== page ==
6. Thanks Susan and Rick, You are right. That tire company advertises a bias-ply look with square bias-ply style shoulders. They also mention their tires are labeled only on the inside sidewall. They make it hard as possible to tell it's a radial. It's hard to see any markings on the inside sidewall of a tire on a low profile car on a grassy field without a flash light. Wouldn't a correct bias ply tire have visible outside sidewall markings even with a wide whitewall? So we have to look for a size marking, and look at the tread and shoulder. Well then, if it is a metric size radial tire t
  7. Gang, This may have been discussed before. The rule book is clear under Chassis item number 12 as far as red line radials, letter size tires, metric size radials and low profile metric radials. I've been seeing tires with red lines and wide white wall tires that appear to have a radial tread design and no visible size marking on the out side side wall. Can you declare it a radial from the tread design when no size marking is visible? Documentation may show a red or wide white wall but the tread may not be clear or identical. Regards, Ken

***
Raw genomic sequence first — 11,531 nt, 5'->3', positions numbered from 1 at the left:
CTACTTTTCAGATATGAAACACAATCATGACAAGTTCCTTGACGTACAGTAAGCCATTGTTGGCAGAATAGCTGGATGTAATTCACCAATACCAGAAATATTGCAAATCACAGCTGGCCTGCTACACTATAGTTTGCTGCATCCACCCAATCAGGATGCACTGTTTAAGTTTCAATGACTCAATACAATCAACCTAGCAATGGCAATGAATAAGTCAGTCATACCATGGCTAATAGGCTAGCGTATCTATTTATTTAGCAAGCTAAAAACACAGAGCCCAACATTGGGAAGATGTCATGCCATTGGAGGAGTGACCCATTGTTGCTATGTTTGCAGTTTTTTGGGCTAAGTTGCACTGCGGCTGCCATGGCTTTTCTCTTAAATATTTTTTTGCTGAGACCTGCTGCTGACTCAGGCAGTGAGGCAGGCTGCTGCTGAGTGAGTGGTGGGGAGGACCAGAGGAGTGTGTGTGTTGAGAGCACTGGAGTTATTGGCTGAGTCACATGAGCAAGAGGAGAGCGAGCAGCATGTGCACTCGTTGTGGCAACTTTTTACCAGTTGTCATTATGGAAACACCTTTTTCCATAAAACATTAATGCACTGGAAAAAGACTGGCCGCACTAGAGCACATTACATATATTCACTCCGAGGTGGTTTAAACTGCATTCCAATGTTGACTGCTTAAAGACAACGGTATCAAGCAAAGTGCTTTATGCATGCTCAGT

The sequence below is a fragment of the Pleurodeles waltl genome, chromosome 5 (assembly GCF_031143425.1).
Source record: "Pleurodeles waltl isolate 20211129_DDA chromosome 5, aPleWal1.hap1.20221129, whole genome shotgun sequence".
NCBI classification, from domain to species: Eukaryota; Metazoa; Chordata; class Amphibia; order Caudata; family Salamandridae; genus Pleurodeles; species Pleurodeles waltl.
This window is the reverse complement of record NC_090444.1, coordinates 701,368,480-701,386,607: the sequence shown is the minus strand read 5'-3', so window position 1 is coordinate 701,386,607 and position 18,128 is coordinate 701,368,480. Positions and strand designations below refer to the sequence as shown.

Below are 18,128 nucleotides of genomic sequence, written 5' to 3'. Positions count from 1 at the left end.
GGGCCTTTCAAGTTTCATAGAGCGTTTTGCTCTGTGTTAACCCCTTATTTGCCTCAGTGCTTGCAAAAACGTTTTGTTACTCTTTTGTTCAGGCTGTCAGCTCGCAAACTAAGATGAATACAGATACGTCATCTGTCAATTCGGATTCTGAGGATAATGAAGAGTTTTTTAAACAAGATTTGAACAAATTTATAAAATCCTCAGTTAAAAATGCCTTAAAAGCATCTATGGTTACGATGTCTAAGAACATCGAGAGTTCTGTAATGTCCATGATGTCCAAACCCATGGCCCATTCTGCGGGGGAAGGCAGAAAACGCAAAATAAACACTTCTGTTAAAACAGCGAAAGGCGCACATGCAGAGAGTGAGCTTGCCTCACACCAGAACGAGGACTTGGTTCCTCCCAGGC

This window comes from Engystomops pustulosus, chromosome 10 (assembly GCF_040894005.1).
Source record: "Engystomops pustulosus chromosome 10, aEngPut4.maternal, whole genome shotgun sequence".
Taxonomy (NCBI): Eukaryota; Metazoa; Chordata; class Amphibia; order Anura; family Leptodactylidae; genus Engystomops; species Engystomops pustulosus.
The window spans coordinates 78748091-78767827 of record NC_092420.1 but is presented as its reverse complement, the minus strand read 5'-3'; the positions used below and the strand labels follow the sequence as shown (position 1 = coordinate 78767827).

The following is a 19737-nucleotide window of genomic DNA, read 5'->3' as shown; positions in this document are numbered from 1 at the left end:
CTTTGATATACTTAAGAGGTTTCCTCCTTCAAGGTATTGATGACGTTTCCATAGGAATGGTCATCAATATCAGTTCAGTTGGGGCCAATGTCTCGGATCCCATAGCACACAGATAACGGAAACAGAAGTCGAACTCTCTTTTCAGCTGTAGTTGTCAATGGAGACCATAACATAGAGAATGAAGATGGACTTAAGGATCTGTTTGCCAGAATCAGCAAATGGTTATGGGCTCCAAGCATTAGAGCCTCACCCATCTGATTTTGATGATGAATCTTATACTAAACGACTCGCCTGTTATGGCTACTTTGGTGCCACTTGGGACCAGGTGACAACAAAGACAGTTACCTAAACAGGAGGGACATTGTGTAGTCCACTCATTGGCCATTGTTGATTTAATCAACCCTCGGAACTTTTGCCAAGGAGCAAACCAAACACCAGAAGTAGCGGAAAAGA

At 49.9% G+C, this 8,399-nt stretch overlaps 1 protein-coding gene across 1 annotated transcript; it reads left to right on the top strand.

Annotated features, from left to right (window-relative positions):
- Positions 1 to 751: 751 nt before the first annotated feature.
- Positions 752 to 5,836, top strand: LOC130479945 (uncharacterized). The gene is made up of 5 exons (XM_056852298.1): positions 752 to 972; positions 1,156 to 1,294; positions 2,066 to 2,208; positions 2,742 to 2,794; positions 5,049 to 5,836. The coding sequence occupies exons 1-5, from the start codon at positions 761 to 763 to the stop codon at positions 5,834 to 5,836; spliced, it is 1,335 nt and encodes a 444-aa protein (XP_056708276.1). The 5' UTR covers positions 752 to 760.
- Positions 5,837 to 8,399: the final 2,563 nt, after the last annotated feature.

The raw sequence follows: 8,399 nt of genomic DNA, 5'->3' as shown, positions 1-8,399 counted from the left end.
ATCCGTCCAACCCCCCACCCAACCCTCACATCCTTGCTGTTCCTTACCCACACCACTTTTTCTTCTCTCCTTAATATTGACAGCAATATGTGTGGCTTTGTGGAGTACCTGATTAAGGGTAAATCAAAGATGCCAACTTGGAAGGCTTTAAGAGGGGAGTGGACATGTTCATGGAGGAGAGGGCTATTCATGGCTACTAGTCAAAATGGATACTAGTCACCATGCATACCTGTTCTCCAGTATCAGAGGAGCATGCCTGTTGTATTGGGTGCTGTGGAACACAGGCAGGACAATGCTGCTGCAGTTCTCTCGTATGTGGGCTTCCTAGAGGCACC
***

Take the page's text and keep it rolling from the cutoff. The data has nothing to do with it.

8. As first-time trailorists we were traumatized when we checked in to the quality inn and were told there was one parking spot per room. A few club members advised us to park the trailer at the Eisenhower. So we ran down there only to find out they had just run out of trailer space. However they were parking overflow at a firehouse down the road. Club members there helped us park our rented open U-Haul trailer. They donated wood and rocks to set our trailer on and block the wheels. They also advised us on what type of lock to get for the trailer. The clerk at the Eisenhower directed us to
  9. "Hey Wayne, that's a funny looking Chevelle you have there......." SHhhhh the judges will never notice because they don't check vins. Thanks guys, there's a lot of good info here on towing.
  10. I'll be towing a 3850 pound 1969 Mustang. The big engine in the Explorer is probably the 4.8 Liter V8 engine.
  11. Is a vehicle the size of a Ford Explorer with a V-8 big enough to tow a car in an enclosed trailer?